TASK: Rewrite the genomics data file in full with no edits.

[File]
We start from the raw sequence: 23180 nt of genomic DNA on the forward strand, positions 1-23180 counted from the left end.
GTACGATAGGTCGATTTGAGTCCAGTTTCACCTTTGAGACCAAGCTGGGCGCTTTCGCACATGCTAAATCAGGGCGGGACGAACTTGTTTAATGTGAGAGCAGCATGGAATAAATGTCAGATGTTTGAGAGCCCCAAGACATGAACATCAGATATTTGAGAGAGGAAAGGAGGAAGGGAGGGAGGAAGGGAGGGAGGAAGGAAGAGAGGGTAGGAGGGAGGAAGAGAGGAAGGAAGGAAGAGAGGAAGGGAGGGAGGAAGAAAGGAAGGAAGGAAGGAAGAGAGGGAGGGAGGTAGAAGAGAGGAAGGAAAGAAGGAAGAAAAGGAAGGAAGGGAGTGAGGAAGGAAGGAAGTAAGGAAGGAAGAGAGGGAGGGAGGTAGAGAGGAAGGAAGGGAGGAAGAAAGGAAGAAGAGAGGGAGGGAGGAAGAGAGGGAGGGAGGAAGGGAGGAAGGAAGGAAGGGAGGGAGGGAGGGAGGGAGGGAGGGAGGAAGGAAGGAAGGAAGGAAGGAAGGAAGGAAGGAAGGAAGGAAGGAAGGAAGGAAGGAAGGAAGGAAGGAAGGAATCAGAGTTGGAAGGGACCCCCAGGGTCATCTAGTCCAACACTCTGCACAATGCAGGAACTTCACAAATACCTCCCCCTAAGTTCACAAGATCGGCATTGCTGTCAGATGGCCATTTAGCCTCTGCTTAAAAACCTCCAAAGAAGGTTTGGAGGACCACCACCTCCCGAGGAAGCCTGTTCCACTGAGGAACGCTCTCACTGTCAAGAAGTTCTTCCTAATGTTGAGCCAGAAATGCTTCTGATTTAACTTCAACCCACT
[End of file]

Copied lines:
We start from the raw sequence: 23180 nt of genomic DNA on the forward strand, positions 1-23180 counted from the left end.
GTACGATAGGTCGATTTGAGTCCAGTTTCACCTTTGAGACCAAGCTGGGCGCTTTCGCACATGCTAAATCAGGGCGGGACGAACTTGTTTAATGTGAGAGCAGCATGGAATAAATGTCAGATGTTTGAGAGCCCCAAGACATGAACATCAGATATTTGAGAGAGGAAAGGAGGAAGGGAGGGAGGAAGGGAGGGAGGAAGGAAGAGAGGGTAGGAGGGAGGAAGAGAGGAAGGAAGGAAGAGAGGAAGGGAGGGAGGAAGAAAGGAAGGAAGGAAGGAAGAGAGGGAGGGAGGTAGAAGAGAGGAAGGAAAGAAGGAAGAAAAGGAAGGAAGGGAGTGAGGAAGGAAGGAAGTAAGGAAGGAAGAGAGGGAGGGAGGTAGAGAGGAAGGAAGGGAGGAAGAAAGGAAGAAGAGAGGGAGGGAGGAAGAGAGGGAGGGAGGAAGGGAGGAAGGAAGGAAGGGAGGGAGGGAGGGAGGGAGGGAGGGAGGAAGGAAGGAAGGAAGGAAGGAAGGAAGGAAGGAAGGAAGGAAGGAAGGAAGGAAGGAAGGAAGGAAGGAAGGAATCAGAGTTGGAAGGGACCCCCAGGGTCATCTAGTCCAACACTCTGCACAATGCAGGAACTTCACAAATACCTCCCCCTAAGTTCACAAGATCGGCATTGCTGTCAGATGGCCATTTAGCCTCTGCTTAAAAACCTCCAAAGAAGGTTTGGAGGACCACCACCTCCCGAGGAAGCCTGTTCCACTGAGGAACGCTCTCACTGTCAAGAAGTTCTTCCTAATGTTGAGCCAGAAATGCTTCTGATTTAACTTCAACCCACT